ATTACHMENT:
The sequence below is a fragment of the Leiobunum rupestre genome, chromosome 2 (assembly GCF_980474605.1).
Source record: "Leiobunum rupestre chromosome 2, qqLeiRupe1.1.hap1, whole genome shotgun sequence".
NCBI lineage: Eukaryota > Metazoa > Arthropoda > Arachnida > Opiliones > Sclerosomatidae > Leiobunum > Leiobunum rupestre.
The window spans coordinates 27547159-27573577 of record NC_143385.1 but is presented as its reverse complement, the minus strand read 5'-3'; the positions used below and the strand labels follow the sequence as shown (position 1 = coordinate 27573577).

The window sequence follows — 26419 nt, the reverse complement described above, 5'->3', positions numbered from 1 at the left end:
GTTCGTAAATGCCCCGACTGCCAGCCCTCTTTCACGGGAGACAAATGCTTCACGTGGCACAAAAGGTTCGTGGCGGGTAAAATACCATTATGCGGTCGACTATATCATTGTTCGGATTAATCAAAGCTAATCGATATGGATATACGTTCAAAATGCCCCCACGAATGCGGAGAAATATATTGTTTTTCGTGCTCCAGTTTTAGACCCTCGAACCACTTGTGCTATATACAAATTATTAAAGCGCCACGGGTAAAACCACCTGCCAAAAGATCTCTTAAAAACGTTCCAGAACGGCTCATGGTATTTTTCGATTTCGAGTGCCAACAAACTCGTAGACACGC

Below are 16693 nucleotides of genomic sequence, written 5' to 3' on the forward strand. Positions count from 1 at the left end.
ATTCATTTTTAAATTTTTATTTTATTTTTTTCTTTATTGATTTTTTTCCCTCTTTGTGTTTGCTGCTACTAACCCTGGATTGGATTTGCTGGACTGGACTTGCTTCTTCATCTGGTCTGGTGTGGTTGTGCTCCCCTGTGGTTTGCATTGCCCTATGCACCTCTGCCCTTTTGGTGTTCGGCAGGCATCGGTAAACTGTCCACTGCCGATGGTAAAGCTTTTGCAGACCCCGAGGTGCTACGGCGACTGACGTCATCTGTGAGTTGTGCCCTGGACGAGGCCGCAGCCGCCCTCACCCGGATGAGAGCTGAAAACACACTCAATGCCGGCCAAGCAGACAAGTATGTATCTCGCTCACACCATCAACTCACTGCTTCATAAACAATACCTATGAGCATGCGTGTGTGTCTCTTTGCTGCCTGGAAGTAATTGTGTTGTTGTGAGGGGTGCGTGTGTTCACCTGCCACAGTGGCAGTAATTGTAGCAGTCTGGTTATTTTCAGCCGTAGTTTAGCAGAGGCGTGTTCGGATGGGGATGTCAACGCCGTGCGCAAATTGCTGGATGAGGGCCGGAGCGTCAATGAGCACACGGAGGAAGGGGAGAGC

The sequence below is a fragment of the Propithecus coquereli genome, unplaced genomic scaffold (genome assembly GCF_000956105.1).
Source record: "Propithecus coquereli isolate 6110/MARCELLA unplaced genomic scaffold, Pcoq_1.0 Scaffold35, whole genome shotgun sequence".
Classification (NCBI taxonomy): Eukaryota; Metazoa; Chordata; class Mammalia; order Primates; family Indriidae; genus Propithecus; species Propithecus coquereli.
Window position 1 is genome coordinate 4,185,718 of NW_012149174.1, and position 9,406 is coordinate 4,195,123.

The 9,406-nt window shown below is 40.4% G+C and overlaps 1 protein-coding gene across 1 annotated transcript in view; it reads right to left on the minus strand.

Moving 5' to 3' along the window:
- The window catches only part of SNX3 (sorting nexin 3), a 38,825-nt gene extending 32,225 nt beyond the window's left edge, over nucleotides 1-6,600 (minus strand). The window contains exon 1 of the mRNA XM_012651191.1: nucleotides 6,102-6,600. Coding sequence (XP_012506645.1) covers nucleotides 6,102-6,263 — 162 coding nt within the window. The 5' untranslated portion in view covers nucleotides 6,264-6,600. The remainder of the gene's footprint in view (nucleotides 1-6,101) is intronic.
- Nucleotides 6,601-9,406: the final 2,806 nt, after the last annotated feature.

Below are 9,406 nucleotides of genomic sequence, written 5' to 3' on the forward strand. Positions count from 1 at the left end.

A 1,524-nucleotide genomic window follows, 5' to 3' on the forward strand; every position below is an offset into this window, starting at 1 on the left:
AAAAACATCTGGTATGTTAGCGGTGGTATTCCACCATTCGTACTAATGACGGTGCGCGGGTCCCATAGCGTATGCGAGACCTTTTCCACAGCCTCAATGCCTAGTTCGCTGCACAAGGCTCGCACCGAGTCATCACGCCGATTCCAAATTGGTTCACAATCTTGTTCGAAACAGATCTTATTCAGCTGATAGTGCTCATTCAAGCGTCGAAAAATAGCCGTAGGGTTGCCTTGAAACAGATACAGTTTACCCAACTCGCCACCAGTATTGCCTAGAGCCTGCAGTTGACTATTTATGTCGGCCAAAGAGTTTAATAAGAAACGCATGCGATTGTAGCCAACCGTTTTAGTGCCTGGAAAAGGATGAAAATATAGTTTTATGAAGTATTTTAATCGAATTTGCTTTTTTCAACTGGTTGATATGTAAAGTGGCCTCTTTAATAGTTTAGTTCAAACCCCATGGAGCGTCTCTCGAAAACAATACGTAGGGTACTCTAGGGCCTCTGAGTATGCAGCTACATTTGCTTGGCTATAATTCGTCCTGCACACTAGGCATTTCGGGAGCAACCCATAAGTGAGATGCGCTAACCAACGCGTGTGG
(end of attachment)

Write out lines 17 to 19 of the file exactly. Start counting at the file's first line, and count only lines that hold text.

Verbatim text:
Below are 9,406 nucleotides of genomic sequence, written 5' to 3' on the forward strand. Positions count from 1 at the left end.

A 1,524-nucleotide genomic window follows, 5' to 3' on the forward strand; every position below is an offset into this window, starting at 1 on the left:
AAAAACATCTGGTATGTTAGCGGTGGTATTCCACCATTCGTACTAATGACGGTGCGCGGGTCCCATAGCGTATGCGAGACCTTTTCCACAGCCTCAATGCCTAGTTCGCTGCACAAGGCTCGCACCGAGTCATCACGCCGATTCCAAATTGGTTCACAATCTTGTTCGAAACAGATCTTATTCAGCTGATAGTGCTCATTCAAGCGTCGAAAAATAGCCGTAGGGTTGCCTTGAAACAGATACAGTTTACCCAACTCGCCACCAGTATTGCCTAGAGCCTGCAGTTGACTATTTATGTCGGCCAAAGAGTTTAATAAGAAACGCATGCGATTGTAGCCAACCGTTTTAGTGCCTGGAAAAGGATGAAAATATAGTTTTATGAAGTATTTTAATCGAATTTGCTTTTTTCAACTGGTTGATATGTAAAGTGGCCTCTTTAATAGTTTAGTTCAAACCCCATGGAGCGTCTCTCGAAAACAATACGTAGGGTACTCTAGGGCCTCTGAGTATGCAGCTACATTTGCTTGGCTATAATTCGTCCTGCACACTAGGCATTTCGGGAGCAACCCATAAGTGAGATGCGCTAACCAACGCGTGTGG